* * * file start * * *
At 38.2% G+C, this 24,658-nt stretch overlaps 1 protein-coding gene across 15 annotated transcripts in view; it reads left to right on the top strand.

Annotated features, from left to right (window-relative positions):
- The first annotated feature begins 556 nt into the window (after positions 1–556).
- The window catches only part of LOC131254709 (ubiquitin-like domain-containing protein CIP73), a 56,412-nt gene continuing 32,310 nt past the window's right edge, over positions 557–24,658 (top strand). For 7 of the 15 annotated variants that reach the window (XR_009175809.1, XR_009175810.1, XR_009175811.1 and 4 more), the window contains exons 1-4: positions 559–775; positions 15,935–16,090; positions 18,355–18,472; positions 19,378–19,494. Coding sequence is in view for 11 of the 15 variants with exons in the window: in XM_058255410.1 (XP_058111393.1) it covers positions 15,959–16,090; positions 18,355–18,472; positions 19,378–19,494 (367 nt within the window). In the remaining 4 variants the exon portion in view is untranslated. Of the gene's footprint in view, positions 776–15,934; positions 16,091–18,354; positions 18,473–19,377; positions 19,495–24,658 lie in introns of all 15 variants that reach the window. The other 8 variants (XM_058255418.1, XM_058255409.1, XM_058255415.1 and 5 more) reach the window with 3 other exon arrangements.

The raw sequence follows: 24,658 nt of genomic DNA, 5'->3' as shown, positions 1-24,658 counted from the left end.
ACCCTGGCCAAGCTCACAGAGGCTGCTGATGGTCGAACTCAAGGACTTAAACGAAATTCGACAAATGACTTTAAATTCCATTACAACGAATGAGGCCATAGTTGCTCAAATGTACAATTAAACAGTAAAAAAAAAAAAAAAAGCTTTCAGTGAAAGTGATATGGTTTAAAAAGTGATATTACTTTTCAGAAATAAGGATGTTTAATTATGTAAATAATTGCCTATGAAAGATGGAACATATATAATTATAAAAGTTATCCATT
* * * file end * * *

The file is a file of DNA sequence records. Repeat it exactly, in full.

At 38.2% G+C, this 24,658-nt stretch overlaps 1 protein-coding gene across 15 annotated transcripts in view; it reads left to right on the top strand.

Annotated features, from left to right (window-relative positions):
- The first annotated feature begins 556 nt into the window (after positions 1–556).
- The window catches only part of LOC131254709 (ubiquitin-like domain-containing protein CIP73), a 56,412-nt gene continuing 32,310 nt past the window's right edge, over positions 557–24,658 (top strand). For 7 of the 15 annotated variants that reach the window (XR_009175809.1, XR_009175810.1, XR_009175811.1 and 4 more), the window contains exons 1-4: positions 559–775; positions 15,935–16,090; positions 18,355–18,472; positions 19,378–19,494. Coding sequence is in view for 11 of the 15 variants with exons in the window: in XM_058255410.1 (XP_058111393.1) it covers positions 15,959–16,090; positions 18,355–18,472; positions 19,378–19,494 (367 nt within the window). In the remaining 4 variants the exon portion in view is untranslated. Of the gene's footprint in view, positions 776–15,934; positions 16,091–18,354; positions 18,473–19,377; positions 19,495–24,658 lie in introns of all 15 variants that reach the window. The other 8 variants (XM_058255418.1, XM_058255409.1, XM_058255415.1 and 5 more) reach the window with 3 other exon arrangements.

The raw sequence follows: 24,658 nt of genomic DNA, 5'->3' as shown, positions 1-24,658 counted from the left end.
ACCCTGGCCAAGCTCACAGAGGCTGCTGATGGTCGAACTCAAGGACTTAAACGAAATTCGACAAATGACTTTAAATTCCATTACAACGAATGAGGCCATAGTTGCTCAAATGTACAATTAAACAGTAAAAAAAAAAAAAAAAGCTTTCAGTGAAAGTGATATGGTTTAAAAAGTGATATTACTTTTCAGAAATAAGGATGTTTAATTATGTAAATAATTGCCTATGAAAGATGGAACATATATAATTATAAAAGTTATCCATT